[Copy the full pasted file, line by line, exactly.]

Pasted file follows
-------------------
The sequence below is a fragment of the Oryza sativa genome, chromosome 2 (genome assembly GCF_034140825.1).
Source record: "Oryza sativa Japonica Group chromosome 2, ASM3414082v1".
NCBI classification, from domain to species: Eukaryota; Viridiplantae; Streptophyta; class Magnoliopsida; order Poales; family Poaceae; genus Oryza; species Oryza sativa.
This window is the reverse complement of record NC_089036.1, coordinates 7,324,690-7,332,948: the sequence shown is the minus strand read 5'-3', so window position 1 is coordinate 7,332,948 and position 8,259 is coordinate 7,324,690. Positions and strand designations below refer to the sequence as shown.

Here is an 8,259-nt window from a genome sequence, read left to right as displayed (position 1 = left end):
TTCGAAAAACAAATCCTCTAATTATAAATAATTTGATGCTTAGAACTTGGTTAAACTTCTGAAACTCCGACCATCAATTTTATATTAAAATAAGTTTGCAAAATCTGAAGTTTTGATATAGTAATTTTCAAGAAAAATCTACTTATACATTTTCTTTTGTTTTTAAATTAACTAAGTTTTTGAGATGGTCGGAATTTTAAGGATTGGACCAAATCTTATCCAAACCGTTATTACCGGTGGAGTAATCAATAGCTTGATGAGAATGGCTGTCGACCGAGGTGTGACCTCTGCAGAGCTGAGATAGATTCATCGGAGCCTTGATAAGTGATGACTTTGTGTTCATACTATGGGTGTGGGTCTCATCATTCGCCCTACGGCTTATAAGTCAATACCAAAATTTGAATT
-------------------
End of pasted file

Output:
The sequence below is a fragment of the Oryza sativa genome, chromosome 2 (genome assembly GCF_034140825.1).
Source record: "Oryza sativa Japonica Group chromosome 2, ASM3414082v1".
NCBI classification, from domain to species: Eukaryota; Viridiplantae; Streptophyta; class Magnoliopsida; order Poales; family Poaceae; genus Oryza; species Oryza sativa.
This window is the reverse complement of record NC_089036.1, coordinates 7,324,690-7,332,948: the sequence shown is the minus strand read 5'-3', so window position 1 is coordinate 7,332,948 and position 8,259 is coordinate 7,324,690. Positions and strand designations below refer to the sequence as shown.

Here is an 8,259-nt window from a genome sequence, read left to right as displayed (position 1 = left end):
TTCGAAAAACAAATCCTCTAATTATAAATAATTTGATGCTTAGAACTTGGTTAAACTTCTGAAACTCCGACCATCAATTTTATATTAAAATAAGTTTGCAAAATCTGAAGTTTTGATATAGTAATTTTCAAGAAAAATCTACTTATACATTTTCTTTTGTTTTTAAATTAACTAAGTTTTTGAGATGGTCGGAATTTTAAGGATTGGACCAAATCTTATCCAAACCGTTATTACCGGTGGAGTAATCAATAGCTTGATGAGAATGGCTGTCGACCGAGGTGTGACCTCTGCAGAGCTGAGATAGATTCATCGGAGCCTTGATAAGTGATGACTTTGTGTTCATACTATGGGTGTGGGTCTCATCATTCGCCCTACGGCTTATAAGTCAATACCAAAATTTGAATT